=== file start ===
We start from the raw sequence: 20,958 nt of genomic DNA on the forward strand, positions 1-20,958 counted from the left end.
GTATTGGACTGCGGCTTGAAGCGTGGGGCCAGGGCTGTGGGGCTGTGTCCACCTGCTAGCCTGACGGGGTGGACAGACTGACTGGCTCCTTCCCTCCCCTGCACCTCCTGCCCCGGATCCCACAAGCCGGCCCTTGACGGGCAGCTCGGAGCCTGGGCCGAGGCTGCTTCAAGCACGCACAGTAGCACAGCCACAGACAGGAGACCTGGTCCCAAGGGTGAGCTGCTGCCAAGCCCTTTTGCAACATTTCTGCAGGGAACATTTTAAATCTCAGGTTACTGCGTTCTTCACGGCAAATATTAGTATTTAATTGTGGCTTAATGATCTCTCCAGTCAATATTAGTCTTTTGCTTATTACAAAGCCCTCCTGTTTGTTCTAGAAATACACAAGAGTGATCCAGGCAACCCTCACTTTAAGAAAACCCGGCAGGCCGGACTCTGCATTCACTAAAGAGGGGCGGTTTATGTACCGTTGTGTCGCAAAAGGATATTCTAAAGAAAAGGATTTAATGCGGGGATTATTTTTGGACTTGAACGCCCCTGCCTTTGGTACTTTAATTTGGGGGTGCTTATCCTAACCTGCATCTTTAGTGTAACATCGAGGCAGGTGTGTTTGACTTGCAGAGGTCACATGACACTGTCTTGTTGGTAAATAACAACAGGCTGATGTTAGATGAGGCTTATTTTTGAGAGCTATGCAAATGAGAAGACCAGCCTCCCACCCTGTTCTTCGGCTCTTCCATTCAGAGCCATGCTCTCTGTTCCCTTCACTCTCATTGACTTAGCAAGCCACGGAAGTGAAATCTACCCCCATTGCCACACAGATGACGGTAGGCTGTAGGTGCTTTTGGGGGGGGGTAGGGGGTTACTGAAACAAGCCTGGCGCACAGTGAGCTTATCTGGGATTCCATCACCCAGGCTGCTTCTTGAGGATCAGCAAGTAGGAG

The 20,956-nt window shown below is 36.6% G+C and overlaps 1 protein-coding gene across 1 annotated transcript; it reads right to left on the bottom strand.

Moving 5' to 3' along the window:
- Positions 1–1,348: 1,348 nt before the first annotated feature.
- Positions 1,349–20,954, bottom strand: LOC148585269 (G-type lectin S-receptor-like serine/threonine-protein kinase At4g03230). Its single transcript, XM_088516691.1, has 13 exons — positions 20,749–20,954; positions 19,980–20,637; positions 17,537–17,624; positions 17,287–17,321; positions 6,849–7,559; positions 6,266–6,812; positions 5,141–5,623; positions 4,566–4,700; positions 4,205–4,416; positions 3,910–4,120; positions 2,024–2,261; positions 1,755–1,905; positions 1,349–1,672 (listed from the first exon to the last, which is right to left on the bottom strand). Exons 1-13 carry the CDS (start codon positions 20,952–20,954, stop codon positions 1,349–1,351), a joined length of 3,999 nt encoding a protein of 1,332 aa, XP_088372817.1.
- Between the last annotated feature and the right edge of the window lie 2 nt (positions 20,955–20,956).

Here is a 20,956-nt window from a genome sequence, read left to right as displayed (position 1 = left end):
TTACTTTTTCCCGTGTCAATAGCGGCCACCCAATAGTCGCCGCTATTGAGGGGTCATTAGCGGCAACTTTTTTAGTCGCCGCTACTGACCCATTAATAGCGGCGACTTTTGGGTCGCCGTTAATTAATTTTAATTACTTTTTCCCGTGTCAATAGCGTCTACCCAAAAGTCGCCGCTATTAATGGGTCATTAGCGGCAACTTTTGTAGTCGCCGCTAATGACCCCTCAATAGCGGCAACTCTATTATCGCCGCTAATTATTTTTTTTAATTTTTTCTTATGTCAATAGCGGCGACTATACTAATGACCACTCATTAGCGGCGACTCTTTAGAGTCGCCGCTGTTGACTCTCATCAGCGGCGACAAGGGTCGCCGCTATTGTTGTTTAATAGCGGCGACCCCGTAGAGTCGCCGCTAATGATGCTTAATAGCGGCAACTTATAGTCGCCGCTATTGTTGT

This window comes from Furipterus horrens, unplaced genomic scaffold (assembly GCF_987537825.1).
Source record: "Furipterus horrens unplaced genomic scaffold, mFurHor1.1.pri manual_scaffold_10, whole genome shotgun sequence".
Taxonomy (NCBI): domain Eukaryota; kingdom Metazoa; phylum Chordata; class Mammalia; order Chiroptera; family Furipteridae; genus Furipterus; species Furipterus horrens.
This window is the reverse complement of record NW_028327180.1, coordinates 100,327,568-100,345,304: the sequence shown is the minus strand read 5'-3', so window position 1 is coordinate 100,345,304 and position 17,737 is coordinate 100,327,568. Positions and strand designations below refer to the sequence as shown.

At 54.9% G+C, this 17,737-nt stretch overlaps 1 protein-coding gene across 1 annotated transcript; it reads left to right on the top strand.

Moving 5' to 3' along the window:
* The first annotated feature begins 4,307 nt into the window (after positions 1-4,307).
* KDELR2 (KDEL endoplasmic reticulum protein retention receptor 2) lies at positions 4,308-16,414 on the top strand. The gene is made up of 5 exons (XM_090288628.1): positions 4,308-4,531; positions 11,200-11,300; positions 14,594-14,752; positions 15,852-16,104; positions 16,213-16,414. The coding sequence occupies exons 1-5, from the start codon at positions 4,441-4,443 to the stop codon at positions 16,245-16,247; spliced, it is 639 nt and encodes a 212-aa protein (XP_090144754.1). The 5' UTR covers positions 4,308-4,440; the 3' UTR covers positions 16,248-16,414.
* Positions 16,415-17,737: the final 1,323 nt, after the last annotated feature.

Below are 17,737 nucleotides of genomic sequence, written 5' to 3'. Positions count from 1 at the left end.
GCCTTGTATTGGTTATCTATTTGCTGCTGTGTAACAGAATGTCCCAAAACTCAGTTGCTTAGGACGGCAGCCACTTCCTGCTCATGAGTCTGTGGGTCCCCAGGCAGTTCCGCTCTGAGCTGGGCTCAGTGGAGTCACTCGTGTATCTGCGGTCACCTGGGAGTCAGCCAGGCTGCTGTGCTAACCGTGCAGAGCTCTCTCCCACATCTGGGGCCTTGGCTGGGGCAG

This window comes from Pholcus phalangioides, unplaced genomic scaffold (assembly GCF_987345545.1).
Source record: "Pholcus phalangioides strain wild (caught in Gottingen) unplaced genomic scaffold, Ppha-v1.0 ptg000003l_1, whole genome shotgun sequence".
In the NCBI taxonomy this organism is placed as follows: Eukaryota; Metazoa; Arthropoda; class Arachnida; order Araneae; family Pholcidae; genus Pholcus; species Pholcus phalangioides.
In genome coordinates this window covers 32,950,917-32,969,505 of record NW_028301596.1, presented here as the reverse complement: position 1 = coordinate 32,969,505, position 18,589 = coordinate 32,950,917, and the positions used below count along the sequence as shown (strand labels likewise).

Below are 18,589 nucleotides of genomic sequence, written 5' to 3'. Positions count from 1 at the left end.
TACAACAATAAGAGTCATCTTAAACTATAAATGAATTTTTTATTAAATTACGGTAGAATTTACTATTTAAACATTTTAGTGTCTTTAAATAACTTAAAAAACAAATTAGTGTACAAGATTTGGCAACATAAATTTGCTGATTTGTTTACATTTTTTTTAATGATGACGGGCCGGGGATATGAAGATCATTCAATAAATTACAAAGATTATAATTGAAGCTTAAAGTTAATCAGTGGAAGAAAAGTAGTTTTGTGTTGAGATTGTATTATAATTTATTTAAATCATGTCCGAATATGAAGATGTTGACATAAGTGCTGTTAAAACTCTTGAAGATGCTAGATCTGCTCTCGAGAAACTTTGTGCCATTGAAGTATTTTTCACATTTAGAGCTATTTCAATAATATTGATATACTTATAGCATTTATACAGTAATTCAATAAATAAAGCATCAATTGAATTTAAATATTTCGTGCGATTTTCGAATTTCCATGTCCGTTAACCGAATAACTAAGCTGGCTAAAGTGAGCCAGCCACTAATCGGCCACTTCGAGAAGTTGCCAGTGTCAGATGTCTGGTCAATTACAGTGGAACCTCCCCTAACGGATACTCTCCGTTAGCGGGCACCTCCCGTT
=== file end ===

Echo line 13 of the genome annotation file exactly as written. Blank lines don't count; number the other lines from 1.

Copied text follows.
This window is the reverse complement of record NW_028327180.1, coordinates 100,327,568-100,345,304: the sequence shown is the minus strand read 5'-3', so window position 1 is coordinate 100,345,304 and position 17,737 is coordinate 100,327,568. Positions and strand designations below refer to the sequence as shown.